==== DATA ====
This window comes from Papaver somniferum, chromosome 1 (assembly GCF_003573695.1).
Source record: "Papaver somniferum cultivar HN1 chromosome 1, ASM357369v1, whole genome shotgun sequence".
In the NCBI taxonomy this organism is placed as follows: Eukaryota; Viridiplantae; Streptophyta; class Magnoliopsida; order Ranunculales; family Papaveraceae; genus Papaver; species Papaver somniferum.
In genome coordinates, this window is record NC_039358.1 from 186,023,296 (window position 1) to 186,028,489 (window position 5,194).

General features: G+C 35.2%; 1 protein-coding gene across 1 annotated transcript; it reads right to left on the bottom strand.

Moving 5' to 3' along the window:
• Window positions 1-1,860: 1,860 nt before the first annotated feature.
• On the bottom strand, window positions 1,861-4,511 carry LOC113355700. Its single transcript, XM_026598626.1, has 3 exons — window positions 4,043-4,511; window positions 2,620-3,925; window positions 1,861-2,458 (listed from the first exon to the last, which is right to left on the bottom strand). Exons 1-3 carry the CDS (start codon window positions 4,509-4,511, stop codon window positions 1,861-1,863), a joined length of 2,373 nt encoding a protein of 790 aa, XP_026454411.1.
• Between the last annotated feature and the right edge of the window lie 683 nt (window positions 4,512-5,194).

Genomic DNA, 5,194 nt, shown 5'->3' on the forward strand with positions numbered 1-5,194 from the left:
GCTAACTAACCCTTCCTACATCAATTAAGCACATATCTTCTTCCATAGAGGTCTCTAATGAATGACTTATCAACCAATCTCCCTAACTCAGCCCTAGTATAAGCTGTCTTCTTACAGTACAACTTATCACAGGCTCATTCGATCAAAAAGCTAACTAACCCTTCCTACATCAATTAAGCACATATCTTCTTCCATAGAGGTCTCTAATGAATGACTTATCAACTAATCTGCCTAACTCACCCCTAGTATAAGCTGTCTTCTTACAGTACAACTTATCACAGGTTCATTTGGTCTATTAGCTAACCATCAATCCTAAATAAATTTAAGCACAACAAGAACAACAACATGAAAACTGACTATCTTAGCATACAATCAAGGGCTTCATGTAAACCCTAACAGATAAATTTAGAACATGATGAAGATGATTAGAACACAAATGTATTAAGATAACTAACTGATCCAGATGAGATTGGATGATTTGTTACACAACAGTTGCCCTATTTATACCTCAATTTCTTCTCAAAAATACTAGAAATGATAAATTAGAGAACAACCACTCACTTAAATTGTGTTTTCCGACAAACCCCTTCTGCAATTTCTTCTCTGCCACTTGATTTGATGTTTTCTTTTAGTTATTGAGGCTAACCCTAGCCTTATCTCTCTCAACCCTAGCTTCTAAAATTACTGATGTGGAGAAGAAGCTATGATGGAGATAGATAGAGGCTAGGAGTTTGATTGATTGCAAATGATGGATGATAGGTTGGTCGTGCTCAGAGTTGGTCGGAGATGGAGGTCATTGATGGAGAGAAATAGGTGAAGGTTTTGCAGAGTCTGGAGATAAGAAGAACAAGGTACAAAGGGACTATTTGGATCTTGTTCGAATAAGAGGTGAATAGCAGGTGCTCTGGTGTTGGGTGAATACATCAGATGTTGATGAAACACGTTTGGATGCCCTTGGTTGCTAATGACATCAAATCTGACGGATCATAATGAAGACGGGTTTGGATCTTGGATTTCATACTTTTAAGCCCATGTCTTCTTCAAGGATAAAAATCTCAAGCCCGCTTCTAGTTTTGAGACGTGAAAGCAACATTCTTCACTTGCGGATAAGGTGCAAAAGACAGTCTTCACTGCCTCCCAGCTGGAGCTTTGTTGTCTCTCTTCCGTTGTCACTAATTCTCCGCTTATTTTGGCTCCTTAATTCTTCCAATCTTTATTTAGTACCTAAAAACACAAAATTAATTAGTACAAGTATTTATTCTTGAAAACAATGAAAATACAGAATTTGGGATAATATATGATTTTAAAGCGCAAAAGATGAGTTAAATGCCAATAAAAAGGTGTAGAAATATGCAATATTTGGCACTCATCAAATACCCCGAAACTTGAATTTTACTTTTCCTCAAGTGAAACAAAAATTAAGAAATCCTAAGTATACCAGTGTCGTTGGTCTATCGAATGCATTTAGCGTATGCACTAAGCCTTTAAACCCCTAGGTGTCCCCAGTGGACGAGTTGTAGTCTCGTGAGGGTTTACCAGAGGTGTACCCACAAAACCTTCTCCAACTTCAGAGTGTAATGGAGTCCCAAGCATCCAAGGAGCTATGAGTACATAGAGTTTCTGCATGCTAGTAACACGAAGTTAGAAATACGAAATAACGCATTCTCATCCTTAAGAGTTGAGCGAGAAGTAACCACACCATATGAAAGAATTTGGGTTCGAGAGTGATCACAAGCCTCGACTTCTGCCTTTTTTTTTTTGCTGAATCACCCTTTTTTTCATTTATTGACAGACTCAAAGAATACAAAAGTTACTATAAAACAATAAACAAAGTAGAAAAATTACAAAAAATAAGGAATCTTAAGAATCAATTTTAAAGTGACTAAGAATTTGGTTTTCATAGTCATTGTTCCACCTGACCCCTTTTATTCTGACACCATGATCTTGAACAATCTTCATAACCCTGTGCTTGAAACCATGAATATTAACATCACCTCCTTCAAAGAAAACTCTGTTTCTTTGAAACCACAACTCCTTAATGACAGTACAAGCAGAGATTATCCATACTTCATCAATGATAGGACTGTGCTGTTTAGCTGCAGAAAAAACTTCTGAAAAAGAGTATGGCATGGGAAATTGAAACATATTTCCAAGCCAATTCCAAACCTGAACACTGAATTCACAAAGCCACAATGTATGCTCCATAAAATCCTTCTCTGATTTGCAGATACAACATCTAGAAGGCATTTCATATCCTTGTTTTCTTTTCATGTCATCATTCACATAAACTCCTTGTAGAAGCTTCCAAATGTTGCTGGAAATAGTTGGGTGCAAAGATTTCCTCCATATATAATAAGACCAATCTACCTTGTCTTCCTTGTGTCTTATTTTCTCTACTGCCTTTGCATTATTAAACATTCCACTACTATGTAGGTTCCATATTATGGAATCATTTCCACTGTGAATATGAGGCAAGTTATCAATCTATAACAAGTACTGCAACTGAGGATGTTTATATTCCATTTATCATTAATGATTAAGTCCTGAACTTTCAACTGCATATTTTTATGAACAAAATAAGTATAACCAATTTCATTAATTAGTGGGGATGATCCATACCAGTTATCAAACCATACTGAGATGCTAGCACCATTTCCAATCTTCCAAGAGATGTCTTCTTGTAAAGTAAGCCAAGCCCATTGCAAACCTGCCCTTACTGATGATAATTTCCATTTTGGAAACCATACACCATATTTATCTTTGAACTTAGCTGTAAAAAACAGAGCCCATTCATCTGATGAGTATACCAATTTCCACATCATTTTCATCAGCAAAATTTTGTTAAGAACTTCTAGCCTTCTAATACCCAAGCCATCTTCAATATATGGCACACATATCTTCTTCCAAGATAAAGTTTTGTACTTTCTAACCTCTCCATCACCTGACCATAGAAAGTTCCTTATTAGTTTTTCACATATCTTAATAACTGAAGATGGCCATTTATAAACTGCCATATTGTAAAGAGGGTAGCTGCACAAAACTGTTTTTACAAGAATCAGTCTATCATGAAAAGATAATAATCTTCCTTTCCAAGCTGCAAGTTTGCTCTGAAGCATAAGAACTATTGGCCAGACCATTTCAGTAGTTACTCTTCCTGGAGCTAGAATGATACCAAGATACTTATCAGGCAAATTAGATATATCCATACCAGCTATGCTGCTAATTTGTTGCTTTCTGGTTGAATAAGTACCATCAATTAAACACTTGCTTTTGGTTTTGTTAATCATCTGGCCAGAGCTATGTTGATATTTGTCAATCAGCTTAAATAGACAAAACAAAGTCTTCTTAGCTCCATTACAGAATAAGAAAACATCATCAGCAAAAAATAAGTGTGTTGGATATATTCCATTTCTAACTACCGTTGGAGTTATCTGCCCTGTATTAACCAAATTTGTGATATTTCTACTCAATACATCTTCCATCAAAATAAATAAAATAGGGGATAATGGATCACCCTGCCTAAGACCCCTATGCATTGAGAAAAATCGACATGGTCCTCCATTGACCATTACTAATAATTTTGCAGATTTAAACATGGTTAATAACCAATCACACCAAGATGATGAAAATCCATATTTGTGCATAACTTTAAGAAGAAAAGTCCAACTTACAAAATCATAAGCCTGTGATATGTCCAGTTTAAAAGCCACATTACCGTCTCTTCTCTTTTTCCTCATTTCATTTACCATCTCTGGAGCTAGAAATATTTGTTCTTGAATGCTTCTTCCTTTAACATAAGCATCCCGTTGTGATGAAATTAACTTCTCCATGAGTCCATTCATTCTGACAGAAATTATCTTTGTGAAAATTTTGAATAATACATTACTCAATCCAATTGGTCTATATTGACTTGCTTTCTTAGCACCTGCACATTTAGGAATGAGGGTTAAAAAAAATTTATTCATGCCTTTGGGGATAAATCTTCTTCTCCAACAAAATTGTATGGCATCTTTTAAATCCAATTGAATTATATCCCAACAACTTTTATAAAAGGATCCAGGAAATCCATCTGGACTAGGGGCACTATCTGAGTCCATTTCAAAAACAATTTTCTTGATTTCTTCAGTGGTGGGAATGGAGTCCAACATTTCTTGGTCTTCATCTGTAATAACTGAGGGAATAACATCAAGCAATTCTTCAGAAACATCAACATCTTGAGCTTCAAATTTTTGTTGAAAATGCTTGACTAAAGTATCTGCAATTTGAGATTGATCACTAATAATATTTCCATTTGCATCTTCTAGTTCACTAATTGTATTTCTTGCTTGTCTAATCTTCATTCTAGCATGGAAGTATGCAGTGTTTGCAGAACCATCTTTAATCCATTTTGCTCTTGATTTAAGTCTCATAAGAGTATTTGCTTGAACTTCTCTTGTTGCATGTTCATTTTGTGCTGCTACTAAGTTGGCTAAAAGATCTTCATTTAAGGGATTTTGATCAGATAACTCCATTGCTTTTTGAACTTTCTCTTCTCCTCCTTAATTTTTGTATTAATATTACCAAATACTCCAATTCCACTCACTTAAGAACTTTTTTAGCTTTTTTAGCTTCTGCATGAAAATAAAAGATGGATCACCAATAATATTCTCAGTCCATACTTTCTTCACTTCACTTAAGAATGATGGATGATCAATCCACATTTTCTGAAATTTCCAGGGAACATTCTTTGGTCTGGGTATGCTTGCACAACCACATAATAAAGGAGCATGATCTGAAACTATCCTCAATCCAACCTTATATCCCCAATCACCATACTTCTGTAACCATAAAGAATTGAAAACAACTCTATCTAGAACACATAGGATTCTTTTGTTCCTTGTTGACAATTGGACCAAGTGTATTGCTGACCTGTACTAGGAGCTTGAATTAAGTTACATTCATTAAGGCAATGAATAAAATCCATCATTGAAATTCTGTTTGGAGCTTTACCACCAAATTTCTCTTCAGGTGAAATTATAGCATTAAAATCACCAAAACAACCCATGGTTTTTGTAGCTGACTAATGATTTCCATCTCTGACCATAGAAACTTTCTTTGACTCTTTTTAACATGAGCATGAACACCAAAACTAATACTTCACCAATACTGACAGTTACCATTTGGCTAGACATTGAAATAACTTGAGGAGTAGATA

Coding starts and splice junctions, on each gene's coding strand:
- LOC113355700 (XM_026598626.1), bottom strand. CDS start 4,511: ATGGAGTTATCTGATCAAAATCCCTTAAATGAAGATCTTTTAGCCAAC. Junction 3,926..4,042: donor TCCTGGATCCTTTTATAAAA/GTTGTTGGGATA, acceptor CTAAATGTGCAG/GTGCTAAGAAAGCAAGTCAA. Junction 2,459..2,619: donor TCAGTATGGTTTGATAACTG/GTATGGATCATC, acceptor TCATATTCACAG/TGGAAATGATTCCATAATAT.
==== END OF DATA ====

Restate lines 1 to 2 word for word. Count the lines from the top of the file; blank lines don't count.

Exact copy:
This window comes from Papaver somniferum, chromosome 1 (assembly GCF_003573695.1).
Source record: "Papaver somniferum cultivar HN1 chromosome 1, ASM357369v1, whole genome shotgun sequence".